Wednesday, August 31, 2016

Aberfan by O. Reader


Click this for the music:

            This is not a humorous post. This is the story of one of the biggest peace-time disasters in the recent history of the UK that occurred close to where I now live.
            Most people of a certain age can remember where they were when certainly key events happened - the shooting of John F Kennedy in Dallas is an obvious example. Here in Britain, many of a certain age can remember where they were when they first heard about the Aberfan disaster, 50 years ago. A huge tip of mining waste suddenly slid down a mountainside and engulfed a junior school and nearby houses, killing over a hundred small children.
            The news broke when I was living in the English county of Berkshire, sharing a trailer with a work colleague in a religious ministry. My colleague (I should say friend - we are still in touch) came from Wales, and that week his parents were visiting and staying with us. We saw the grainy images on the TV and black and white photographs in the newspaper. Aberfan? I’d never heard of the place. Eight years later I was married and living only three miles from where the disaster happened.
            The South Wales valleys were slaves to iron and steel and particularly coal. Frankly in the great scheme of things in the British Empire, the people who dug it out of the ground were expendable. There were plenty more where they came from.
            Shortly after I came to Wales I was living in the capital, Cardiff. Cardiff is a pleasant city, quite small by my standards since I come from London, but well designed with good parkland. Just a few miles north the mining area started. It was another world. It could have been on Mars as far as native Cardiff people were concerned. No-body in Cardiff went north unless they had to, and when the valleys folk came south on various railway lines on Thursdays (because that was half-day closing for valleys shops) to their shame Cardiff people would snigger at them. That is probably an unfair generalization, but the attitude was certainly common.
            The mining areas were a mess. The tops of valleys still had a few farms from the old days, but the actual valleys were ruined by the industry. All along the sides of the valleys were great huge mountains of mining waste. Reportedly the largest man-made “mountain” in the world at one time was in Bargoed, just two valleys over from the Merthyr Valley and Aberfan. These huge spoil heaps just kept on increasing from all the waste that was left after the coal was extracted in the bottom of the valleys.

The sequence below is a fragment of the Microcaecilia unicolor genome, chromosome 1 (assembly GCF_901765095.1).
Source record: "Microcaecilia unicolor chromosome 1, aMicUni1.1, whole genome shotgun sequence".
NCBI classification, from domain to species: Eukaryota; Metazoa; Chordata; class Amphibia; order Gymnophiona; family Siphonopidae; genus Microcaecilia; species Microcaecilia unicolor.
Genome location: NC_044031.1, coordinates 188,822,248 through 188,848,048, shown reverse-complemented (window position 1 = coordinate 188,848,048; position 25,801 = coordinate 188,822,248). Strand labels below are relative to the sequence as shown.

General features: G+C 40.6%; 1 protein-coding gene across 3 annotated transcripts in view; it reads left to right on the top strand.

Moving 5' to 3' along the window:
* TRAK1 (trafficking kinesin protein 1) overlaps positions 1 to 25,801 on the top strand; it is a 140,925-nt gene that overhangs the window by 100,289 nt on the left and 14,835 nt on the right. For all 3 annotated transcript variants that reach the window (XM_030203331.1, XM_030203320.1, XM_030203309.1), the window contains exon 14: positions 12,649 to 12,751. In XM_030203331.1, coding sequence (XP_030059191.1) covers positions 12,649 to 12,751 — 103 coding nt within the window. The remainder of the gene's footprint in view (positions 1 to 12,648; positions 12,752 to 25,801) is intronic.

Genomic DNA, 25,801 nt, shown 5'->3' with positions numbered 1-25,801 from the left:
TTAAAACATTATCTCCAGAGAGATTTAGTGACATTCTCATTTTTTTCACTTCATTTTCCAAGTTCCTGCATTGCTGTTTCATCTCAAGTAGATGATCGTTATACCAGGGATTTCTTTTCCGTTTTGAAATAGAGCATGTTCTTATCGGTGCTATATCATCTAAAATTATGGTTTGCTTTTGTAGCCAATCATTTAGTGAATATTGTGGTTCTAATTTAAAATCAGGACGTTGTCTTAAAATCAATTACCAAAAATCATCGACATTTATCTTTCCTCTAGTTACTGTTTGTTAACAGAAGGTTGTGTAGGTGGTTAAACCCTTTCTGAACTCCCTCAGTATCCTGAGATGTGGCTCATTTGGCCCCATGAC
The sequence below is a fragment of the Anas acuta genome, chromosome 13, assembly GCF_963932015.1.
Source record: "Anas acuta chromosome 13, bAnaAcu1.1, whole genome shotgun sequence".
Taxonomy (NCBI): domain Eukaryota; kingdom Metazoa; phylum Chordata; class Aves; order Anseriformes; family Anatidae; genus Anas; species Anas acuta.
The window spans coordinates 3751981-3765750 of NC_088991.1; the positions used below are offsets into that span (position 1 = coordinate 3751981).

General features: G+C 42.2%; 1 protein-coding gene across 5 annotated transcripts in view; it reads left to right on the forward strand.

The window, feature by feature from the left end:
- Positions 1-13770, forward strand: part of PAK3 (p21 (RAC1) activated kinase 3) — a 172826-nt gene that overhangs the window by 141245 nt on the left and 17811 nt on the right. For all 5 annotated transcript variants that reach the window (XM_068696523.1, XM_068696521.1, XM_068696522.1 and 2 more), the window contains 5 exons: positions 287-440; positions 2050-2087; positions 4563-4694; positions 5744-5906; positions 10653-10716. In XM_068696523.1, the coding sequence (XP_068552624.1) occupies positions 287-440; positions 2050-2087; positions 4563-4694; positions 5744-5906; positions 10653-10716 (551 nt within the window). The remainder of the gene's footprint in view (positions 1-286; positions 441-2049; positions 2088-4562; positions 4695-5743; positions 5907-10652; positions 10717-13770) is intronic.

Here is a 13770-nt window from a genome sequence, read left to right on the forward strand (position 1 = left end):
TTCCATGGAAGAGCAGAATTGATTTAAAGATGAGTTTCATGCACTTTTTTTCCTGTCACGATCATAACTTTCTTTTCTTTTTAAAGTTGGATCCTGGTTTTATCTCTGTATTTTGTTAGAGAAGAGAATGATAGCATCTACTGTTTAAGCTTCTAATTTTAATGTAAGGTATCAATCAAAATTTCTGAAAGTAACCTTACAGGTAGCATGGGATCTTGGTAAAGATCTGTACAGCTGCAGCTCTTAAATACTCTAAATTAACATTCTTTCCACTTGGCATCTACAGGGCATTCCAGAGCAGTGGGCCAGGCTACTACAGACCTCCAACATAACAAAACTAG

So Aberfan was no different to most other places. There was a huge colliery that joined up underground with numerous other workings. It was a typical village of drab, mean little houses, poor essential services, miners’ social clubs, and various chapels now in decline. For much of Welsh mining history it was a tale everywhere of poor wages and very dangerous working conditions. What it did do was forge very close communities. Education was the only escape from working underground. No doubt this same scenario also played out in other mining areas both in England and America.
            Of course, the huge ugly mounds of debris on the mountainside had been known to slip a little. A road got damaged in the Aberdare valley in the 1930s. But no-one got hurt, so why worry? And of course, they were supposed to watch the tips and monitor them. But here at Aberfan it was so high up it would never crash down the hillside to get anywhere near the village. It couldn’t happen.
            Well, of course it did happen. And anyone with a basic knowledge of Welsh will know that the very name of the village refers to a watercourse. And in their “wisdom” they put this tip on top of a spring and kept adding to it year after year after year.